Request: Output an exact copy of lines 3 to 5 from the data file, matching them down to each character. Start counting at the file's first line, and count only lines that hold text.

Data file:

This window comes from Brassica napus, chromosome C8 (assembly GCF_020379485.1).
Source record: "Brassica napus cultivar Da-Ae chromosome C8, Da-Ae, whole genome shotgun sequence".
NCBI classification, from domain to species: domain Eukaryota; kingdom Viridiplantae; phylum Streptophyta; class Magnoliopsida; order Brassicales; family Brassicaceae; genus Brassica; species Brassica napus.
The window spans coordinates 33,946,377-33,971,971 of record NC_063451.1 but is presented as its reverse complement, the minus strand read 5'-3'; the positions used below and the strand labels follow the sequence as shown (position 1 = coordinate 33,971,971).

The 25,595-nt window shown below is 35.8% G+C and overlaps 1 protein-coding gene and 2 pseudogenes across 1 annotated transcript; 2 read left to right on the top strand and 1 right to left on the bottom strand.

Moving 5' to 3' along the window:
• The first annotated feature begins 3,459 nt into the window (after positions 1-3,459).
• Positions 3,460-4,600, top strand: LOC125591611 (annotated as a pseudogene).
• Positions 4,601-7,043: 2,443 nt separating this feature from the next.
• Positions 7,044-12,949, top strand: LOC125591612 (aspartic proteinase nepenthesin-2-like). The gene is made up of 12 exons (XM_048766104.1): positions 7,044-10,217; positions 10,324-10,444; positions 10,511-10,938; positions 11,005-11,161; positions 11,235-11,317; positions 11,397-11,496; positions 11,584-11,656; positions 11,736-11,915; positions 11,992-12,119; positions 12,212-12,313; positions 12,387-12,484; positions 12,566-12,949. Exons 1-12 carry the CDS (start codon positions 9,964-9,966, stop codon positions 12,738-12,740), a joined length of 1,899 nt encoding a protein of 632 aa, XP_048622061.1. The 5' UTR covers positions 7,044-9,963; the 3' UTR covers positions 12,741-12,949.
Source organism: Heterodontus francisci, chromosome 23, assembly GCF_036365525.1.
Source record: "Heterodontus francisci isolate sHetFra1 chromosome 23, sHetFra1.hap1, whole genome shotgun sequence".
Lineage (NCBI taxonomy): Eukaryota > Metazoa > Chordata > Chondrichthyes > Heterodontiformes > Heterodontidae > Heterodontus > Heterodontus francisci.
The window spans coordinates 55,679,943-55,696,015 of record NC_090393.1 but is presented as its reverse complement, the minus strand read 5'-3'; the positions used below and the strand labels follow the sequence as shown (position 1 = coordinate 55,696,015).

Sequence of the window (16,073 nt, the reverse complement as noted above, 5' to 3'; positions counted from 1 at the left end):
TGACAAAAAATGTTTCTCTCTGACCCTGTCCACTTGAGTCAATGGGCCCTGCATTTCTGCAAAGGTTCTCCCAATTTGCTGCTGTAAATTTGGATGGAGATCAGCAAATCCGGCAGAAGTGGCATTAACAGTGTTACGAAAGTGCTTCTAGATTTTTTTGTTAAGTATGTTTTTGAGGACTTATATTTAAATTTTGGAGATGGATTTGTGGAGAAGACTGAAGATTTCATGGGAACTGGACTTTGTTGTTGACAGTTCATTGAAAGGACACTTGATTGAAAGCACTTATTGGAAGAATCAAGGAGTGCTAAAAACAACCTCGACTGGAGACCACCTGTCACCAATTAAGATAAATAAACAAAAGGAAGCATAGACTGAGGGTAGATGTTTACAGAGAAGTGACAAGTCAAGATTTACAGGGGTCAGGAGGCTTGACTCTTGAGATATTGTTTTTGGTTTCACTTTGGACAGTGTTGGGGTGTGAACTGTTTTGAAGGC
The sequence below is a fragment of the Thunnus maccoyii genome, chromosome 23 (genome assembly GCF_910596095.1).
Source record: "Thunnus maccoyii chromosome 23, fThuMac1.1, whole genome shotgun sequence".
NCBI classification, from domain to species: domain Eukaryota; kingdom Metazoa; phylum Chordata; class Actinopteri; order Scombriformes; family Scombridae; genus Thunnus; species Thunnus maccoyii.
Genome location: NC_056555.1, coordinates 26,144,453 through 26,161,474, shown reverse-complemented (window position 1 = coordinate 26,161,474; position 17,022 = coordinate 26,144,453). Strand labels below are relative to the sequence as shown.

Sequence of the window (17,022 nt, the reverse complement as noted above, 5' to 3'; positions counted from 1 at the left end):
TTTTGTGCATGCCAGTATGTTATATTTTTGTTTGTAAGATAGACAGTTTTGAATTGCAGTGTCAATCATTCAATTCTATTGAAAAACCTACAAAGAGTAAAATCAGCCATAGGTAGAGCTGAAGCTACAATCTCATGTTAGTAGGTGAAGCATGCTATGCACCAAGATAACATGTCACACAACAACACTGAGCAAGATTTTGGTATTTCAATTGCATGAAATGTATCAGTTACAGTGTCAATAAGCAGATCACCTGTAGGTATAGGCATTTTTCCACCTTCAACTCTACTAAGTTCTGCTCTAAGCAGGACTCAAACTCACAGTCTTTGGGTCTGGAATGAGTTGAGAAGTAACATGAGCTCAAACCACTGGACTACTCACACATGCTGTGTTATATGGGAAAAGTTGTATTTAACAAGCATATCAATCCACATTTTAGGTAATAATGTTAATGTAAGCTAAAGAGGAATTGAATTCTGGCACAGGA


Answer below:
NCBI classification, from domain to species: domain Eukaryota; kingdom Viridiplantae; phylum Streptophyta; class Magnoliopsida; order Brassicales; family Brassicaceae; genus Brassica; species Brassica napus.
The window spans coordinates 33,946,377-33,971,971 of record NC_063451.1 but is presented as its reverse complement, the minus strand read 5'-3'; the positions used below and the strand labels follow the sequence as shown (position 1 = coordinate 33,971,971).

The 25,595-nt window shown below is 35.8% G+C and overlaps 1 protein-coding gene and 2 pseudogenes across 1 annotated transcript; 2 read left to right on the top strand and 1 right to left on the bottom strand.